Following the fallout of the Credit Suisse collapse in March, a dislocation between fundamentals and valuations has persisted in the Additional Tier 1 (AT1) market. Atlanti’s Romain Miginiac discusses how a return to the ‘status quo’ of robust earnings, new issues and banks calling creates a positive environment for AT1s.
European Bank AT1s – Act II: Normalisation
Since our last note on Additional Tier 1 (AT1) contingent convertibles (CoCos) earlier this year, the dislocation between European banks’ fundamentals and valuations has persisted. Wide spreads, double digit yields and elevated pricing of extension risk seem at odds with strong earnings in Q1 and Q2 and more than 90% of AT1s called. So why are we getting paid double digit yields on “A” rated issuers? After Act I: Survival post-Credit Suisse, the AT1 market is now set for Act II: Normalisation. As bondholders oftentimes no news is the best news, and here we suspect the catalyst is the ‘status quo’ – robust earnings, new issues, banks calling. On top of high carry, the potential for material spread tightening and re-pricing to call have created a favourable environment for AT1s – which we see as the sweet spot in the current environment.
Going concern, the storm in a teacup
Table 1: AT1 CoCos market snapshot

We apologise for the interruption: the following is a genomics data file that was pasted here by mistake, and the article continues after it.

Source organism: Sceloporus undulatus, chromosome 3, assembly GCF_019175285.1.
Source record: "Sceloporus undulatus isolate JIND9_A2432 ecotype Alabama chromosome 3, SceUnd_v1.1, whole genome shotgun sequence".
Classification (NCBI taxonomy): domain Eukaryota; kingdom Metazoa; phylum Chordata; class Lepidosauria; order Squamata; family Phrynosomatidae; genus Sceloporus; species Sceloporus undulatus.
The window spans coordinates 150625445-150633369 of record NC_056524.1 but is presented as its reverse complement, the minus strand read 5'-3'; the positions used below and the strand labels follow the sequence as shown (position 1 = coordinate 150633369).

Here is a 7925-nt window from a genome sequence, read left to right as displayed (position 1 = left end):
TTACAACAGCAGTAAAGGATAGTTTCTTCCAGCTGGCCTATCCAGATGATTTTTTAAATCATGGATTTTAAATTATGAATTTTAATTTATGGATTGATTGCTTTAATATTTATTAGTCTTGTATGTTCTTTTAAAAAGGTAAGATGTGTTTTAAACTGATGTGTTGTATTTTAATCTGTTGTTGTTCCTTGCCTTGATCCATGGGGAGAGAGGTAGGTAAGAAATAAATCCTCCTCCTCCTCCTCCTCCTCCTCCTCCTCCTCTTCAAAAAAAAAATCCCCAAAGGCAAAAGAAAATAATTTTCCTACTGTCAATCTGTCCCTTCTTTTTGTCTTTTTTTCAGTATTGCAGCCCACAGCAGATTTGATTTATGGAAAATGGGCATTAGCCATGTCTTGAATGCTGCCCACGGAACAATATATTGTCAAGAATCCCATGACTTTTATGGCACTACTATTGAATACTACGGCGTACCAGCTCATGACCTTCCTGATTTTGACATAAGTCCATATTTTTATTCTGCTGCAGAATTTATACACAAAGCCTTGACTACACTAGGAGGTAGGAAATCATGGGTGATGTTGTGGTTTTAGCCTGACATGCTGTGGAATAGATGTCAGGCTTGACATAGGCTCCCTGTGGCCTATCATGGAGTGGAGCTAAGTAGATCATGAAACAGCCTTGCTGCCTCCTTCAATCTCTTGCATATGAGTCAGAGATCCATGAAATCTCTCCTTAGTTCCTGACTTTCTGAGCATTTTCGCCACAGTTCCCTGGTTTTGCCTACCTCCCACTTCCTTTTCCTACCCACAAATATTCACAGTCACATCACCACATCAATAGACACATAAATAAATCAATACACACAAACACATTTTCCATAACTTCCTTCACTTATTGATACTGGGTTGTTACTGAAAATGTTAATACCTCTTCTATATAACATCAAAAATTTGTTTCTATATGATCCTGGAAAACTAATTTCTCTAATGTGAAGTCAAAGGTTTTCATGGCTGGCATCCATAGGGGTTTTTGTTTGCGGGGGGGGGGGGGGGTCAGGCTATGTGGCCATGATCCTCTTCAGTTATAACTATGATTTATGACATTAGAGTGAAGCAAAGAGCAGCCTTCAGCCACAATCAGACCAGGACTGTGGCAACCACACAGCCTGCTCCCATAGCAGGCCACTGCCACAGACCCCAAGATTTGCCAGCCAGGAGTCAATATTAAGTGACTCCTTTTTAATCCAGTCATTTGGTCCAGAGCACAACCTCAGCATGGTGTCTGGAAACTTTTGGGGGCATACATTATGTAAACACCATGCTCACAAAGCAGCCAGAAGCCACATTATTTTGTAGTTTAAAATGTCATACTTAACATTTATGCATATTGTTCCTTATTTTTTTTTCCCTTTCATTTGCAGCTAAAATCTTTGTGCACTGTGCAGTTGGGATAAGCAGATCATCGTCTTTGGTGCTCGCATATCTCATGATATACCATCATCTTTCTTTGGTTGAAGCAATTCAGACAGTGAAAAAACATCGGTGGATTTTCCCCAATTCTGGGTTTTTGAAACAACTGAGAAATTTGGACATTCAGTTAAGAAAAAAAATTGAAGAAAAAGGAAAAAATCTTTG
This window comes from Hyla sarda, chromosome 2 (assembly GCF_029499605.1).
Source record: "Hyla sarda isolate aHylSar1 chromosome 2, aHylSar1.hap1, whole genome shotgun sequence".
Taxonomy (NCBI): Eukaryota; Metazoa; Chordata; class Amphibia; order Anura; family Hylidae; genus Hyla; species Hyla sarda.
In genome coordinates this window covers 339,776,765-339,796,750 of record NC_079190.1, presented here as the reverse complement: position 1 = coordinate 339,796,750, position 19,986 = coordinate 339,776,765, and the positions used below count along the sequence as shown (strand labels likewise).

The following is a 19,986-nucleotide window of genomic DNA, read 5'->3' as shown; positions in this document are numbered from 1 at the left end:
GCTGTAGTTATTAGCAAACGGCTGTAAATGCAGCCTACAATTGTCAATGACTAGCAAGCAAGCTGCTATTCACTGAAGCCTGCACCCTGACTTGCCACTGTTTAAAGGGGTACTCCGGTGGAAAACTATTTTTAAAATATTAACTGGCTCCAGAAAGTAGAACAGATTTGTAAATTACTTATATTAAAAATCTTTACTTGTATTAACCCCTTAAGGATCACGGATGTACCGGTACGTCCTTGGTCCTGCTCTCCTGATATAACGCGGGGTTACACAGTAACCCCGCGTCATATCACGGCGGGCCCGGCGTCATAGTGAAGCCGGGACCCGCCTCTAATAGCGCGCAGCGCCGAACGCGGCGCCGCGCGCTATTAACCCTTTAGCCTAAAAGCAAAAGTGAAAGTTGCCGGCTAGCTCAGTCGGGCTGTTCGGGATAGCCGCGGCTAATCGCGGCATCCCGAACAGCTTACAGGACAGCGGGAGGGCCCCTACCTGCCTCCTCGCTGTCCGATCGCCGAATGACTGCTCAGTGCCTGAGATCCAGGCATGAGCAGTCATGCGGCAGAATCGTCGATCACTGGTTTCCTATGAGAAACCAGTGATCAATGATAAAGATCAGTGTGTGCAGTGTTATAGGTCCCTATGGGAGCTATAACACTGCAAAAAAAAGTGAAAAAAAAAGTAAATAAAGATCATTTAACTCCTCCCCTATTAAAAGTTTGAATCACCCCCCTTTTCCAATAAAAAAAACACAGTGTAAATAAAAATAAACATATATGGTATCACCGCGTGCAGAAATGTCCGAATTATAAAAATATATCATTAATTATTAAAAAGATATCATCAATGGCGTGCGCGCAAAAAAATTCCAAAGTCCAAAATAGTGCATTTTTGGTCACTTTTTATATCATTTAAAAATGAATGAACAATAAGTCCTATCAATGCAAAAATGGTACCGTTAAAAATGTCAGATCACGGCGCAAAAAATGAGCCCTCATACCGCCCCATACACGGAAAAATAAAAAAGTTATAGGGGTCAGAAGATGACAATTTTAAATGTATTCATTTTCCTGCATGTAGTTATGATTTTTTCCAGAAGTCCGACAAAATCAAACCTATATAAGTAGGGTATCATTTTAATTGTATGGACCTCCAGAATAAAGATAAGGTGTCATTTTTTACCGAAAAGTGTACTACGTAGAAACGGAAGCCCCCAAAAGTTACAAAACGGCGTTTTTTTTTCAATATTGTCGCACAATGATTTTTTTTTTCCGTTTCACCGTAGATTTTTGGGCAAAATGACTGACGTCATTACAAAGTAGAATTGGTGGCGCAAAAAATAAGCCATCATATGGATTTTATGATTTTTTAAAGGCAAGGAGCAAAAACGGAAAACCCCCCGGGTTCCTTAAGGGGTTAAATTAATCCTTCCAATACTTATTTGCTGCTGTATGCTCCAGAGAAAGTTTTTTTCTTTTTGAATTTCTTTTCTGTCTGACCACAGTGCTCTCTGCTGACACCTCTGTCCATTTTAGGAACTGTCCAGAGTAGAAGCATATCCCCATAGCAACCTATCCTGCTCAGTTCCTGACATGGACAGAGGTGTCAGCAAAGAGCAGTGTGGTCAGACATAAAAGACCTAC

In a nutshell – AT1s offer strong credit quality, liquidity and high yields in the higher beta credit space – in exchange for subordination risk. Approximately a decade and over USD 300 billion of supply since the birth of the asset class, the AT1 market has now matured, and features and risks are well understood. These key features are summarised in the table below, and key risks are:
- Principal loss: AT1 CoCos are written down or converted into equity when a bank’s Common Equity Tier 1 (CET1) capital ratio falls below a pre-defined trigger level (5.125 or 7%), or when the regulator has deemed that the bank has reached the point of non-viability.
- Coupon risk: Coupons on AT1s are fully discretionary and non-cumulative (cancelled coupons are foregone), with issuers and regulators having full flexibility to cancel coupons. Coupons are also automatically cancelled in the case that a bank’s capital ratio falls below banks’ MDA trigger (Maximum Distributable Amount, typically minimum regulatory capital requirement)
- Extension risk: AT1s are fully perpetual, callable periodically, with no economic incentive to redeem (no coupon step). This leads to the risk that bonds may not be called at their next call date, and in the worst case left outstanding forever.
Table 2: Key features of AT1s in the bank capital structure
In theory, principal loss and coupon risk may seem intolerable as their consequence is severe. In practice, banks operate with capital levels well above trigger or MDA levels, hence these risks are remote. As an example, HSBC had a 14.7% CET1 ratio as of Q2 2023, compared to a 10.9% MDA trigger and 7% trigger. In absolute terms, this is USD 33 billion and USD 66 billion of excess capital, respectively. Adding HSBC’s circa USD 35-40 billion of expected pre-provision profits (profits available to absorb loan losses and other losses) in FY23-25 on top, this implies the capacity to absorb circa USD 70 billion of losses before coupons on AT1s are at risk. To illustrate, this represents circa 8x the loan loss provisions set aside in 2020 during Covid-19.
Chart 1: HSBC’s earnings and capital buffers to protect AT1 holders are substantial